I read Old Man’s War a while ago and really, really liked it. Modern hardish SF with cool gadgets, engaging characters, that brushes against Space Opera just enough to pick up the cool bits and reads just enough like Heinlein (in voice and pacing) to feel cozy. I devoured it.
The Ghost Brigades wasn’t as good. It did a lot of work in terms of world building. As expected, you know a lot more about the Special Forces than you gleaned from Old Man’s War, and he does some really cool stuff with them. Exploring the brainpals in more depth, how they work, their implications for the brain they live in etc., was all stuff I’d hoped he’d play with. The problem was that he played with it in really predictable ways. We already knew the Special Forces were networked to each other more thoroughly than the regular CDF, but we get a lot of time spent exploring this without going anywhere particularly new or interesting. The problem is that while the rapid learning and information access and high integrated is fairly clever to include for people, I’ve read almost the same sequence for sentient computers several times. The Special Forces trainees read like so many self-aware robots and the fact that they’re people doesn’t seem to make a difference.
Which brings us to the second problem with the Ghost Brigades – Jared Dirac is boring. He’s very Valentine Michael Smith fresh from Mars, except that instead of being surrounded by rich, colorful characters he’s encountering one, “I am clearly here for a purpose and oh, here it is,” character after another. This starts with, Lt. “Let’s explore humor and humanity,” Cloud and dives immediately into, Sara “Let’s be a romantic interest so I can die and advance the plot,” Paulson. We have our convenient alien prisoner of war to give us a philosophical, “I’m deeply religious and value souls and you humans are all messing with humanity,” perspective. Stock-character syndrome was so rampant that he flattened out Jane Sagan, which was really sad to see since I found her really interesting in Old Man’s War.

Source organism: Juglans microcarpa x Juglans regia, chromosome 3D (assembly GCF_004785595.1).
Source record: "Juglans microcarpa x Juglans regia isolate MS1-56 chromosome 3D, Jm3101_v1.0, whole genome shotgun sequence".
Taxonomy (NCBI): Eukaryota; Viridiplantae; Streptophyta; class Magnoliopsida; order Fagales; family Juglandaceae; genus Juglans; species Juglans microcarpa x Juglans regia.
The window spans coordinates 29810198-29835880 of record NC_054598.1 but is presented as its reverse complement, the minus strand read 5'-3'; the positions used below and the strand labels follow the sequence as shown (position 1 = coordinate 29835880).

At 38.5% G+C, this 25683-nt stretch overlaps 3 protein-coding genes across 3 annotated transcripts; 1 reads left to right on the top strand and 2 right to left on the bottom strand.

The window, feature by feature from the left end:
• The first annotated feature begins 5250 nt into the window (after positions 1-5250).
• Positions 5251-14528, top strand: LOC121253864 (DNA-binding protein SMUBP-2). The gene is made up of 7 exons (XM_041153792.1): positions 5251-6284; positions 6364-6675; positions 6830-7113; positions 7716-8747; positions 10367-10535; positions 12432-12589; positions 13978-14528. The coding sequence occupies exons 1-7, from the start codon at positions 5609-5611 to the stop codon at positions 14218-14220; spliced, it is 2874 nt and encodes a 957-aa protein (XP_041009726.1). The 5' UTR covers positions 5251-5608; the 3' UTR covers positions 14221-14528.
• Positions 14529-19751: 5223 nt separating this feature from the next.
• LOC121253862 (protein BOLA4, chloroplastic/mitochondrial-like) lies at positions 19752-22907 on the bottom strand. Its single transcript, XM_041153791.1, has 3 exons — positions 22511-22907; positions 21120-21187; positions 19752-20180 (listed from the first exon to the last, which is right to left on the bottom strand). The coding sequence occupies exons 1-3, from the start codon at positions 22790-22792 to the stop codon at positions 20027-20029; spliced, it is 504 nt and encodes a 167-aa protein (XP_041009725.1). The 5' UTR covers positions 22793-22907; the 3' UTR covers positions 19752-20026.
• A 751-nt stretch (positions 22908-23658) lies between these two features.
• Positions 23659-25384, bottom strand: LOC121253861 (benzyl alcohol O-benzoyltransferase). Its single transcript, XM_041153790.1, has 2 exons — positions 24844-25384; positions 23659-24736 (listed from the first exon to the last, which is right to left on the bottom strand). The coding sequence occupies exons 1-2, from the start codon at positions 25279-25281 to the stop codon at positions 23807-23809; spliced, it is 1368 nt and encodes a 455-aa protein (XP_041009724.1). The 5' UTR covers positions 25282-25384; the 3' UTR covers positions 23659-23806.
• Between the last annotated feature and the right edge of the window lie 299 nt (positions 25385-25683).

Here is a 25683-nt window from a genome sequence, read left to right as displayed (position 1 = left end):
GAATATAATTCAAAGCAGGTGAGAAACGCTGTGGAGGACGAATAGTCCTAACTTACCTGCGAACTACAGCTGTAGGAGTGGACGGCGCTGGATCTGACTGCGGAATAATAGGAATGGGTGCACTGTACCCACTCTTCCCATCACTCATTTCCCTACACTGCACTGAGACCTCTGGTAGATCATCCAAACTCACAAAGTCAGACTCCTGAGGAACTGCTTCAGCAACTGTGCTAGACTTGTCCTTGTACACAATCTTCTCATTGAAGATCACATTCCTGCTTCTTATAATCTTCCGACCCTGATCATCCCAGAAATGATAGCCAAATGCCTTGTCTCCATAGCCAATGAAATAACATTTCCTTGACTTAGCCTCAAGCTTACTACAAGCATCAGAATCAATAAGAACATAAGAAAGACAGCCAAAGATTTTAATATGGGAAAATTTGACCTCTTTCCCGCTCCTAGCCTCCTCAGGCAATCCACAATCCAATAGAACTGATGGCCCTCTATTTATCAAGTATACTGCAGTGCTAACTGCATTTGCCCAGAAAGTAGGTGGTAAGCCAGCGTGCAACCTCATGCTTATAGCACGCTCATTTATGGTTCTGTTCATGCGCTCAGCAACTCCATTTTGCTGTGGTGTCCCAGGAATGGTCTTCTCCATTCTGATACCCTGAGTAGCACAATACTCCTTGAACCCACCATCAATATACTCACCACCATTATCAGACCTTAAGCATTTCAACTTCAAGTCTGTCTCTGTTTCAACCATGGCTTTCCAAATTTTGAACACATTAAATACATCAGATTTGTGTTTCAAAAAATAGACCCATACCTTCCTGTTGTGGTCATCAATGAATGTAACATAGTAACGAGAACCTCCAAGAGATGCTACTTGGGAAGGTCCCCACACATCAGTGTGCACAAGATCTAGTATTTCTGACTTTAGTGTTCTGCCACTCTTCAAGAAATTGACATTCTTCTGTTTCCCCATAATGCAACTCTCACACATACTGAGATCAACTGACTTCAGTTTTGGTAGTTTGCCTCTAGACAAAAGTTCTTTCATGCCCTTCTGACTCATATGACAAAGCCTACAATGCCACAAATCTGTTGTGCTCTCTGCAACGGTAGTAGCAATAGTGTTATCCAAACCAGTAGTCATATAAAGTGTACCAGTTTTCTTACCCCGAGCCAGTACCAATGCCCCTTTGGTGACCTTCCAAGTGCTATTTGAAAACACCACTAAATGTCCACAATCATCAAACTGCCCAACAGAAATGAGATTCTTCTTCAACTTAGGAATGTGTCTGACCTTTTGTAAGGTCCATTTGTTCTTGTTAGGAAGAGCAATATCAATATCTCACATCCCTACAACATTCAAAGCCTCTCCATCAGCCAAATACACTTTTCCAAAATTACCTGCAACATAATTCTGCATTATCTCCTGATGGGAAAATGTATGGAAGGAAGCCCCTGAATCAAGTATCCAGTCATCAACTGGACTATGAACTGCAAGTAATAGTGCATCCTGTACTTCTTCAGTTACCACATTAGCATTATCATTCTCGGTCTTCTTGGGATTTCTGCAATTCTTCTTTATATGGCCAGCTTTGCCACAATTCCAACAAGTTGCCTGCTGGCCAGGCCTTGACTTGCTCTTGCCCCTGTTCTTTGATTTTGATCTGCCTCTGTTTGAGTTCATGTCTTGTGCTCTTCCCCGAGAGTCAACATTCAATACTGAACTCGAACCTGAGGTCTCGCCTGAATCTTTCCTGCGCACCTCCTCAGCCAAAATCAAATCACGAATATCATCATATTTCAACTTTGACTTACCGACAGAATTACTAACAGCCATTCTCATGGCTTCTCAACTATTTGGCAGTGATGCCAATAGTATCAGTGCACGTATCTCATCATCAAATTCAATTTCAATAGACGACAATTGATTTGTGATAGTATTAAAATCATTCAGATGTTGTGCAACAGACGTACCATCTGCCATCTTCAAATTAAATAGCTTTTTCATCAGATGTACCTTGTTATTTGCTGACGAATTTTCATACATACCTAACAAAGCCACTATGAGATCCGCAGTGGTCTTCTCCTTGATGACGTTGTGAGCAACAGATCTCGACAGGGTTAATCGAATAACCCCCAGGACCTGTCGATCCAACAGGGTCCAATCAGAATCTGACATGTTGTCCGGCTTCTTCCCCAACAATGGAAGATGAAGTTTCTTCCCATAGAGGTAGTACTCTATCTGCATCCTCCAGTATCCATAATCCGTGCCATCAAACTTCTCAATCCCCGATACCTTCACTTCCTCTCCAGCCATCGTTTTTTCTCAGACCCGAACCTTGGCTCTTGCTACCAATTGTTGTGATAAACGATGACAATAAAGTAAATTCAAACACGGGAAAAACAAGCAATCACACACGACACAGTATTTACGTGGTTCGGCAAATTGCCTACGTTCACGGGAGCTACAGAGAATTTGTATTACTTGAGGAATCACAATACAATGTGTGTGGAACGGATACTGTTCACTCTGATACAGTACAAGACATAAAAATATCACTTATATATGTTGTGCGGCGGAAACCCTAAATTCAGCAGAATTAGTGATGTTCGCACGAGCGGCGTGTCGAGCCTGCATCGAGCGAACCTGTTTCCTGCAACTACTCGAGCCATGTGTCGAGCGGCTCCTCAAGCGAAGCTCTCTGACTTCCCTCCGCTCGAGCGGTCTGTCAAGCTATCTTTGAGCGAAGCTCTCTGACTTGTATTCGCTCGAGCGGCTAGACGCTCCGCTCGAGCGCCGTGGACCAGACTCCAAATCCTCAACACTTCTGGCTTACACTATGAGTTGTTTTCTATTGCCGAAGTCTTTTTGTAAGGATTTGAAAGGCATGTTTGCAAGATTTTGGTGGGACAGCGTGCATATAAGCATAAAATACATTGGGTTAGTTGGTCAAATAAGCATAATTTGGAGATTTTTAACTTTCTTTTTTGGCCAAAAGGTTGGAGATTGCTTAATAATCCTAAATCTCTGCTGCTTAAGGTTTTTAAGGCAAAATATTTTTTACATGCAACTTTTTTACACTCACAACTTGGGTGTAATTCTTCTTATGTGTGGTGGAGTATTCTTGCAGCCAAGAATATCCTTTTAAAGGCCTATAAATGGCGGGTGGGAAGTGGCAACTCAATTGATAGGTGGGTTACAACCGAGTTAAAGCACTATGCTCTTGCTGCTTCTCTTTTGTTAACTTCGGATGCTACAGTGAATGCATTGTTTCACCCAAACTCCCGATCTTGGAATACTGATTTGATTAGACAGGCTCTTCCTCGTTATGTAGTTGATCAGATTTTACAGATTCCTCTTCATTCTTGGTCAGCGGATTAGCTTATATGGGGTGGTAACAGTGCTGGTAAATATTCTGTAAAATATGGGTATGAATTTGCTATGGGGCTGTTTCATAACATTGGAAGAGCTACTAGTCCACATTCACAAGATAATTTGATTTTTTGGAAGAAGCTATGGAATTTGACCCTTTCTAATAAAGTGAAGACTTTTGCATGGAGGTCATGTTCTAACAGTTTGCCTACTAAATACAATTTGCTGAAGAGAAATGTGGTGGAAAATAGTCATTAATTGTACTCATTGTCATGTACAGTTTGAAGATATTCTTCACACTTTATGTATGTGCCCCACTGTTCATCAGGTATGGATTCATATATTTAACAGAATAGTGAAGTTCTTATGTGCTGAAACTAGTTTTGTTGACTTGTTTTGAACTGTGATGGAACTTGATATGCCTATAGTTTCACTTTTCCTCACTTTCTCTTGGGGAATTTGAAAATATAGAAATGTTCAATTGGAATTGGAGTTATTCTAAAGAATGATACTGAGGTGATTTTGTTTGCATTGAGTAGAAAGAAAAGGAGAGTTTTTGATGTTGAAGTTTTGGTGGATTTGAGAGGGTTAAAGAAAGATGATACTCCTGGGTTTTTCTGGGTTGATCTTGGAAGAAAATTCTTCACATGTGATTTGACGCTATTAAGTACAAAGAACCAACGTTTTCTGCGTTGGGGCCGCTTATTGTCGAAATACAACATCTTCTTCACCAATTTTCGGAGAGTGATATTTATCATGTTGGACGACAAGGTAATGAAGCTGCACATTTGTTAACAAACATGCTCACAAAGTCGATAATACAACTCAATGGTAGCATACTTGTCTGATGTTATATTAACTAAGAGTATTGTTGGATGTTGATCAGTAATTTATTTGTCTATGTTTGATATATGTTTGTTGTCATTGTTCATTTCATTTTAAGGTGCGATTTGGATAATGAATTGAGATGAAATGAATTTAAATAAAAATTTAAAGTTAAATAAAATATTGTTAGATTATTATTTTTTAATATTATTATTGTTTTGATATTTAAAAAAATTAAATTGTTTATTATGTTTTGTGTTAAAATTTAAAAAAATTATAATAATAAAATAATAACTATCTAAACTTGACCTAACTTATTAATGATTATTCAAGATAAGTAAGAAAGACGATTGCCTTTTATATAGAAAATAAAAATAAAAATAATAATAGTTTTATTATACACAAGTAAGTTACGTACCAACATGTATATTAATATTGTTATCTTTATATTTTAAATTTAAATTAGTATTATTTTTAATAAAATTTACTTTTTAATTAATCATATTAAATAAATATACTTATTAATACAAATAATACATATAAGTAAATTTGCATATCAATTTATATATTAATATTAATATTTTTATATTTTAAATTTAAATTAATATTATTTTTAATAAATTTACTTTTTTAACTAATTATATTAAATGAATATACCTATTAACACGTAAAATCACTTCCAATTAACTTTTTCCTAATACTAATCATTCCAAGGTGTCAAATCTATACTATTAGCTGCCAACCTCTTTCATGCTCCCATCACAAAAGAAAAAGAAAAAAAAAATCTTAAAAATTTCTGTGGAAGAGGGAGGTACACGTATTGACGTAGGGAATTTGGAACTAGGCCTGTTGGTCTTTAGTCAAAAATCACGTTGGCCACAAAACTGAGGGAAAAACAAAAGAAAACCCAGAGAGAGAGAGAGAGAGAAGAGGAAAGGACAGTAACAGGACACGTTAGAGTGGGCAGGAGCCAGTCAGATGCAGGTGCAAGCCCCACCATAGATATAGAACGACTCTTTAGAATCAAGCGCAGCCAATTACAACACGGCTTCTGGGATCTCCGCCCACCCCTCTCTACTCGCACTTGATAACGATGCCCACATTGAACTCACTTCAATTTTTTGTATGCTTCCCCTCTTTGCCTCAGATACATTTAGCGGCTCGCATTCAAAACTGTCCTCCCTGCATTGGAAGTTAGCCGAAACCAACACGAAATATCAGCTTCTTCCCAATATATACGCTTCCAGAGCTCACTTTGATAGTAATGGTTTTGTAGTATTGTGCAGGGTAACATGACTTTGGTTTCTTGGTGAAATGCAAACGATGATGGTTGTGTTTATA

The dialog at the end starts to get awkward and less polished, and exposition about council of species and how humans are ignoring it was clumsy, made worse by the “Oh wait, there’s a counter-movement and we’re playing the middle, shazzam shades of gray bitches!” bit at the end. And, seriously now, they muster Jane out and swear her to secrecy? You telling me they can’t just wipe those bits via brain pal? The idea that a Special Forces soldier could be transferred to a body without a brainpal is a little sketchy to me. Doing it without wiping super-secret classified info pushes that too far.
I’ll probably pick up and read The Last Colony, but only because it’s starring John and Jane and I’m hoping for some sort of exploration of life after being downgraded from superman so I’m hoping we’ll move on from mediocrity back to the level of tight, witty awesome I expect from Scalzi after Android’s Dream, Old Man’s War, and Agent to the Stars.